The Importance of Tire Safety
As any tire dealer knows, one of the most important (if not the most important) factors related to the safety of a vehicle is its tires. NHTSA now reports that over 700 people per year die on US roadways due to a tire defect. Damaged or defective tires carry a higher risk of causing a blowout, and blowouts can lead to traffic accidents, rollovers or worse. With Tire Registration Plus software, you can check the age and recall status of every tire before your customer leaves the shop.
The classic test of tire age and wear is the "penny test." That’s where you stick a penny into the tread of a tire upside-down to determine if it needs replacement—if Lincoln’s head does not disappear, the tire should be replaced. While this isn't necessarily a bad rule of thumb, it ignores many of the advanced aspects of tire aging and wear. For one thing, just because the tread depth is acceptable does not mean that the tire doesn't need to be replaced. Additionally, sometimes a vehicle manufacturer or a tire manufacturer will issue a recall on a tire and will mandate that it be replaced.
Tire Service Life
The actual service life of a tire depends less on its chronological age and more on its mileage, service history and storage conditions. The wear of a tire depends on the overall load it’s carrying (i.e., the weight of the car and its cargo), its inflation pressure, driving speeds and road conditions. Because of these variables, it is difficult to predict the actual service life of a tire.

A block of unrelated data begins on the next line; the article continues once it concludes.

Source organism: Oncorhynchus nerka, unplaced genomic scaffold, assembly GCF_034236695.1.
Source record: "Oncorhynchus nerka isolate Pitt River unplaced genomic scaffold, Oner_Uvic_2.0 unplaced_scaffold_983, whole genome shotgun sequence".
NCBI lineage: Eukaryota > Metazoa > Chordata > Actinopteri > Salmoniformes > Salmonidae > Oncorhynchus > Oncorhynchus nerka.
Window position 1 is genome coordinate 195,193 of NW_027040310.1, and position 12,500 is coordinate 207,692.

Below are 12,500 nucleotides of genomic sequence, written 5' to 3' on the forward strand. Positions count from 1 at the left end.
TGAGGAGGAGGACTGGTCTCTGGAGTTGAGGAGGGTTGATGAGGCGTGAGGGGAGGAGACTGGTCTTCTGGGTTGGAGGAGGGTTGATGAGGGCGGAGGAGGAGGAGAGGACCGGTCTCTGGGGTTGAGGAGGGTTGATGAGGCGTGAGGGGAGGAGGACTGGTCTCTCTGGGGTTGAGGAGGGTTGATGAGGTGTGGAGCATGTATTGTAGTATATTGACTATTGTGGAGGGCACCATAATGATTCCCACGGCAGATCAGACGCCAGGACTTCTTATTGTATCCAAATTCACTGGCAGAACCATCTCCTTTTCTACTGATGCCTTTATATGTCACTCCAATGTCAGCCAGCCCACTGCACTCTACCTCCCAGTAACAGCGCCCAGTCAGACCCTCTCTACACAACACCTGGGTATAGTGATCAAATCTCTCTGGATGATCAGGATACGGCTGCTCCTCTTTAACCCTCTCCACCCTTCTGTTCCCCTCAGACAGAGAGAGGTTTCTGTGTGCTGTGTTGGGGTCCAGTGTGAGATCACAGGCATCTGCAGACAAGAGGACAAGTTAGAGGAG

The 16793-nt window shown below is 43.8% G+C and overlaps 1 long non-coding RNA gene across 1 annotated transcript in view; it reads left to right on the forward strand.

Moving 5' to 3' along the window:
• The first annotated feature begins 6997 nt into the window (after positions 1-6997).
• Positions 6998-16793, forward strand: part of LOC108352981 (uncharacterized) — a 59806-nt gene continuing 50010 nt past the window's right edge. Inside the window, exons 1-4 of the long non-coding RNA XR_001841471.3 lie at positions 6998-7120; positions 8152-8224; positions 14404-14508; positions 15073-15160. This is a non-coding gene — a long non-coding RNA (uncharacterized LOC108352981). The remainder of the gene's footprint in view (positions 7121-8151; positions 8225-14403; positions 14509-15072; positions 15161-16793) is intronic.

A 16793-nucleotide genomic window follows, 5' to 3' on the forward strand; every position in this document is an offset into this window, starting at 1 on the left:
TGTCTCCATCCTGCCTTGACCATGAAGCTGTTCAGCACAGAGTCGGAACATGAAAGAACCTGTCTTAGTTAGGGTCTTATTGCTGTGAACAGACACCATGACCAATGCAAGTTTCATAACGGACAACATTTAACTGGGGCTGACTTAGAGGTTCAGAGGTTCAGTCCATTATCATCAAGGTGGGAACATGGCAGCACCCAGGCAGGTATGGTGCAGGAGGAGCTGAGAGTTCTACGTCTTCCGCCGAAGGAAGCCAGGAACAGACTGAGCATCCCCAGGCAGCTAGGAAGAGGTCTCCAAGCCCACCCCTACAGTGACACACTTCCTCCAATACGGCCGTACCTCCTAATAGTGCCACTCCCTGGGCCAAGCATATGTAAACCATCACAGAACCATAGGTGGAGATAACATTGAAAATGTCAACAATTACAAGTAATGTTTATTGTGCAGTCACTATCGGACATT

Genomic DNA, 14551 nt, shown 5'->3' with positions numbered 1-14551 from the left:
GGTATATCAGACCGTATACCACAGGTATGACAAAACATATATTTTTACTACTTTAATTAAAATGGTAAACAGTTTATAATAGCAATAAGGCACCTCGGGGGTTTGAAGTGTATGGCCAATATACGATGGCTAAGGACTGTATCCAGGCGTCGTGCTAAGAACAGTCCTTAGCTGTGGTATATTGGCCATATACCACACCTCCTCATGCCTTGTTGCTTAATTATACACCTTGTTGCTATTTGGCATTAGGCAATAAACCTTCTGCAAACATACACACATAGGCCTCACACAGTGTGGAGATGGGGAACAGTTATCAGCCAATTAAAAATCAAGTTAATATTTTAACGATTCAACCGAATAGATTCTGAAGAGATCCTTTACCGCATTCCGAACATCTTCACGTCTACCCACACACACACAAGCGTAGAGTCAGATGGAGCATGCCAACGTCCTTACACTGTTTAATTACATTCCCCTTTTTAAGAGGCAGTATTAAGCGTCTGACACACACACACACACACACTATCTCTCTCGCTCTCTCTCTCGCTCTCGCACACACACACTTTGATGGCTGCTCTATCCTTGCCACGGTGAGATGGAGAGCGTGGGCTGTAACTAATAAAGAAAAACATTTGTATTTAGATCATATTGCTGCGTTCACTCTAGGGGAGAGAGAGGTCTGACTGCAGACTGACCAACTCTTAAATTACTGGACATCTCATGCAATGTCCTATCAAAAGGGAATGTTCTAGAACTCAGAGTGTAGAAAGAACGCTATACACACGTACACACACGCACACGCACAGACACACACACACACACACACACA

The consensus standard in the industry is that tire manufacturers recommend replacing all tires that are 10 years or older than their production date assuming that they have been professionally inspected on an annual basis starting with the 5-year mark. Over time, components within the tire (mostly the rubber) will begin to degrade and you will note cracking on the tire’s surface. In worst-case scenarios, you will see the steel in the treads separating from the tire. When tires reach this level of wear, they can be extremely dangerous and likely to cause accidents. For this reason, it is very important to check the age of each tire when performing checkups and inspections. Knowing the age of your tire can be difficult—tires can be stored for months in warehouses before being installed on a vehicle, for example, and the aftermarket has a host of resellers that offer used tires to consumers. Most tires will need to be changed prior to the 10-year-recommended maximum age limit, including spare tires.
Tire Defects and Complaints
When your customer has a tire issue, chances are they will show up at your shop looking for answers. If your customer thinks there's a problem, they should stop driving immediately and have their tires inspected, and if an issue is found, it should be reported to the National Highway Traffic Safety Administration (NHTSA).
Capturing Tire Defect Information
If your customer needs to file a report, you'll want to make sure all of their relevant information is quickly accessible. You'll also need standard vehicle information, like the year, make/model and VIN. Its typically a good idea to make note of the following:
- Tire brand
- Tire line
- Tire size
- DOT number
- Component issue